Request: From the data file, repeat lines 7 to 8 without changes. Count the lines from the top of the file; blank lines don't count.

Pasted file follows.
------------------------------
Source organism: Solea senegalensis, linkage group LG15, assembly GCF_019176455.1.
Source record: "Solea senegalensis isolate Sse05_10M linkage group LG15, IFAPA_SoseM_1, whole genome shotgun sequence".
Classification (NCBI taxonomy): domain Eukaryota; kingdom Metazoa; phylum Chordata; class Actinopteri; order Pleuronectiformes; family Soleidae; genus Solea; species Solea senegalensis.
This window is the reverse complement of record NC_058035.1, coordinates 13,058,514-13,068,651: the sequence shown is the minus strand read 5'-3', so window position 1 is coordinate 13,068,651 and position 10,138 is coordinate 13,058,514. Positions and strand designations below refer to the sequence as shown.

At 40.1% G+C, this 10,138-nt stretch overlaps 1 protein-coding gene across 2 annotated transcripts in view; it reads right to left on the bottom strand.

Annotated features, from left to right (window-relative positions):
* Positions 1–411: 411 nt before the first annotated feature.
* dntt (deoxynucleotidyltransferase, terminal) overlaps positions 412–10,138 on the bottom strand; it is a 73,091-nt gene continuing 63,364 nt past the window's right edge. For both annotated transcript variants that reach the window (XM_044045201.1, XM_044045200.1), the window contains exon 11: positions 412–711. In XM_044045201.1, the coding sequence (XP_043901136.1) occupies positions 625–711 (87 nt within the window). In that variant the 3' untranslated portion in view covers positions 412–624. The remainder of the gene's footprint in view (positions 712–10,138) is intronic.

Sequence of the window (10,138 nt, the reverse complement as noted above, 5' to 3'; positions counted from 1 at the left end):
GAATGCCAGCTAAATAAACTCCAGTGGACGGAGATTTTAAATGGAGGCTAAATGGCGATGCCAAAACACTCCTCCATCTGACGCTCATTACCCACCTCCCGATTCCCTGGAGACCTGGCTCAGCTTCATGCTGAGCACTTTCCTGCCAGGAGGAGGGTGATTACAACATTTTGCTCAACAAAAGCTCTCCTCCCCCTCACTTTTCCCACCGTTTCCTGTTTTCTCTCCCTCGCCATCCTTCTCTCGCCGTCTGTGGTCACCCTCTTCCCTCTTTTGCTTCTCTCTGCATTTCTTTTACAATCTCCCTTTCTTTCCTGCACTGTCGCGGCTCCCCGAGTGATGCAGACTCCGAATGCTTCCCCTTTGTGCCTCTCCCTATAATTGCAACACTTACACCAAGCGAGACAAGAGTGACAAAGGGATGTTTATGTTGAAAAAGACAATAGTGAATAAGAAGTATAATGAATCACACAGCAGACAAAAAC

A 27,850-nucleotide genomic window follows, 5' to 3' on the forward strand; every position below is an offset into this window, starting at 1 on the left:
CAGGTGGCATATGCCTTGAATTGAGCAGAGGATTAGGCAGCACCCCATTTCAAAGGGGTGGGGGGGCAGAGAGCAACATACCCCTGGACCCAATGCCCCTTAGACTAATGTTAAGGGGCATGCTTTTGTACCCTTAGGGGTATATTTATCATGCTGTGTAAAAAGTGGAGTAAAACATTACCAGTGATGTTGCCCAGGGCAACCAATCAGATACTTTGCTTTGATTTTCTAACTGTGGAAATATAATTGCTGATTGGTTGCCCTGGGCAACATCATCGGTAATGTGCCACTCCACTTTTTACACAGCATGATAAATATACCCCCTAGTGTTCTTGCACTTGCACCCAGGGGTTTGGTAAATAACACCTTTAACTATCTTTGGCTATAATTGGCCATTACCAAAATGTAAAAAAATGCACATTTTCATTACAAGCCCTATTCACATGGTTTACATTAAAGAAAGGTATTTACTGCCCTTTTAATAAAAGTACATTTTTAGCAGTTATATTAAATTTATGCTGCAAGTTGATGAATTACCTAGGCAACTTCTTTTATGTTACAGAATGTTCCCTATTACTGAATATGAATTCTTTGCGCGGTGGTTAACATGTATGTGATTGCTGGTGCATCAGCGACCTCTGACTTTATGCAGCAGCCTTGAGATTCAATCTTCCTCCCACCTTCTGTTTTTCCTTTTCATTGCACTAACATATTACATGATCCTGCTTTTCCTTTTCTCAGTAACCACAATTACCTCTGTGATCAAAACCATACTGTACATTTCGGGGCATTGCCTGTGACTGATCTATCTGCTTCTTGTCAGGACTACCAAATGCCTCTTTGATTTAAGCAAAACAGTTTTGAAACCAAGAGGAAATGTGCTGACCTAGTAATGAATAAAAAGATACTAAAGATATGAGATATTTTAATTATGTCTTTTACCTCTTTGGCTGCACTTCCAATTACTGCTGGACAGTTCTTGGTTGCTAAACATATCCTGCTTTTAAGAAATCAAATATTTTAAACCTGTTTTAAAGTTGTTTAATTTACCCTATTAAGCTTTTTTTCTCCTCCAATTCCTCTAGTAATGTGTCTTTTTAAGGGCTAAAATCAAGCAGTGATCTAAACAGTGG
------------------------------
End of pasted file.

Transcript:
* Positions 1–411: 411 nt before the first annotated feature.
* dntt (deoxynucleotidyltransferase, terminal) overlaps positions 412–10,138 on the bottom strand; it is a 73,091-nt gene continuing 63,364 nt past the window's right edge. For both annotated transcript variants that reach the window (XM_044045201.1, XM_044045200.1), the window contains exon 11: positions 412–711. In XM_044045201.1, the coding sequence (XP_043901136.1) occupies positions 625–711 (87 nt within the window). In that variant the 3' untranslated portion in view covers positions 412–624. The remainder of the gene's footprint in view (positions 712–10,138) is intronic.